For these cherry tarts, I used 2 quart jars of the cherries I canned last summer.  To use fresh cherries, I would have to wait until July!  To use canned cherries, I strained off all the liquid (I'll save this an make jello - yum). To use frozen cherries, allow to thaw completely, and strain off liquid.


Since the canned cherries were already sweetened, I did not add sugar, but I added 6 tablespoons of flour per quart of fruit, and 1 teaspoon of almond extract. Mix well to coat fruit with flour.  The flour will help thicken the fruit juice. If the cherries were fresh or frozen, I would add approximately the same quantity of sugar as flour.

Next, I rolled out the dough and cut it into 4-inch rounds.  Then I fitted the rounds into 3-inch fluted tart tins and filled each tart shell with the cherry mixture. Since the tart tins I have are various sizes, some shallow, some deep, I eyeball the amount.  Some of the tins are really quite old - they belonged to my great grandmother - but they're excellent tins.  Better than new.



Then I cut out oak leaves to place on the top of each tart.  Any shaped pastry will do, or you could choose to put on a full top, like miniature pies, but that is much more fiddly.  I scored each leaf with a knife, to make them look pretty. 



Ready to go into the oven.  The cherries will plump up as they bake.  Canned cherries always look a little deflated.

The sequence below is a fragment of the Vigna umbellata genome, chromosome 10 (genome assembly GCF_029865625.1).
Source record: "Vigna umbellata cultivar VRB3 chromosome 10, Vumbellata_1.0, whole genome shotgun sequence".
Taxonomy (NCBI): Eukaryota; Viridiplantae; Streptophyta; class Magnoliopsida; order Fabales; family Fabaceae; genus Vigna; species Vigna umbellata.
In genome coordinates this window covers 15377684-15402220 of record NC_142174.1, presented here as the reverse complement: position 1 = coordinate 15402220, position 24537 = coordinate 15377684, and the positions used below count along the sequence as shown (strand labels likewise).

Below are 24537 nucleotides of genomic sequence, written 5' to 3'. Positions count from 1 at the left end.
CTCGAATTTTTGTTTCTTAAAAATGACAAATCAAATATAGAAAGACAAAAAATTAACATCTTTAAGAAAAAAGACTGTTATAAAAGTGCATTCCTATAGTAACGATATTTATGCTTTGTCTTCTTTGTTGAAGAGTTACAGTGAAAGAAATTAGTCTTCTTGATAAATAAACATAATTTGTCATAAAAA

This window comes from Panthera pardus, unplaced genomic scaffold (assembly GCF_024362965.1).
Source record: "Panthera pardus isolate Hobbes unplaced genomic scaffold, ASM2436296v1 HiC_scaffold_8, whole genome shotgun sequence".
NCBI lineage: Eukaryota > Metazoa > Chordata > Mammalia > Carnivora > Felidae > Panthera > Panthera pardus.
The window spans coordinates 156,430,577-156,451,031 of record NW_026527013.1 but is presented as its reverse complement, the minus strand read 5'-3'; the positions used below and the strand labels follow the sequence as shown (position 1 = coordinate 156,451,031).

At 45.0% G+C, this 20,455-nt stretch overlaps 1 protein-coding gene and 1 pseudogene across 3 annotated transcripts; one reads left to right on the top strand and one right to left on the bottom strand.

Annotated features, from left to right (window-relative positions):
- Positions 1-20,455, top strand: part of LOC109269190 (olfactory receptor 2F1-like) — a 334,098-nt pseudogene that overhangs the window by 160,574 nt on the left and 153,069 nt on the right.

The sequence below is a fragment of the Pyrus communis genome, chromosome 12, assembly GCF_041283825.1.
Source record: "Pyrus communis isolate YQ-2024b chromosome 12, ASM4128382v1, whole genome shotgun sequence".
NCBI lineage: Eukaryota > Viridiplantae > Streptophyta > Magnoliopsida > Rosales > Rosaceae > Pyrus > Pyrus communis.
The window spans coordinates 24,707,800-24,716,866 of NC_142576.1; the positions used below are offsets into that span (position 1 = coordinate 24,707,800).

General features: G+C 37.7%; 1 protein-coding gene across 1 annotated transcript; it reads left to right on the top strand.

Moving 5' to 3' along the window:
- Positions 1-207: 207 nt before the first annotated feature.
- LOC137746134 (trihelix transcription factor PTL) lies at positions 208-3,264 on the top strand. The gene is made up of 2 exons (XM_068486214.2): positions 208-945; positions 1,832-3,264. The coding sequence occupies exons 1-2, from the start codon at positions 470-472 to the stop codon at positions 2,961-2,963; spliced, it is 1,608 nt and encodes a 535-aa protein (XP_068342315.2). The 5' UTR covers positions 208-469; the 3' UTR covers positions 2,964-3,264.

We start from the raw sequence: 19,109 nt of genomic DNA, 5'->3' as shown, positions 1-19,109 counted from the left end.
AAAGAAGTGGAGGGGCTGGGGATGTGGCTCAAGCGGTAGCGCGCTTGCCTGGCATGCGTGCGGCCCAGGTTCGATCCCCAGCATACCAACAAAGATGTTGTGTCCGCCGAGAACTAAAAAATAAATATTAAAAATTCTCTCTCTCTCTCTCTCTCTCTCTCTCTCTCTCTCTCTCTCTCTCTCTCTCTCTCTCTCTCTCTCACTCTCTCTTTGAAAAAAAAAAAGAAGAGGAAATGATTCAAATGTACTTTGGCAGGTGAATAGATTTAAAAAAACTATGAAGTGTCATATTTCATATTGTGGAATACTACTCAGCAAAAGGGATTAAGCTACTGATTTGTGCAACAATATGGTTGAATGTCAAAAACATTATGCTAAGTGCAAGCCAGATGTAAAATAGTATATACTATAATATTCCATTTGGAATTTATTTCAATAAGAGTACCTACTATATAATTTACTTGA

Bake in a preheated oven at 450 degrees for 10 minutes (this will crisp the pastry, allowing it to hold its shape).  Turn the oven down to 350 degrees and bake for another 20-25 minutes, or until pastry is golden brown, and fruit is beginning to bubble.


Once done, remove from oven.  Allow to cool slightly.  If you want to remove the tarts from their tins, it is easiest done while they are hot, but be careful not to burn yourself! (I have given myself severe fingertip burns from molten butter tart filling).  With the help of a butter knife, gently and ginerly, lift tarts from tins.  Cool on a rack.

I like to sprinkle them with a bit of white sugar. 


Share with friends, or eat every single tart yourself.  If you don't tell anyone, no one will know.

5 comments:

  1. these look incedibly tasty thea, i'm going to give it a go in the summer me thinks :)

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  2. These were so very tasty, Thea! Thank you for sharing the recipe.

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  3. Thanks Francie and Liz!

    We should try a Beehive pastry 101 workshop perhaps.

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  4. So pretty! I appreciate the tip about grating the butter! I don't have a pastry blender, so cutting butter into flour is always a major pain in the derriere for me (I use a knife, it's a drag).

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  5. I have a book JUST LIKE THAT from my mother! Aren't those recipes just the greatest?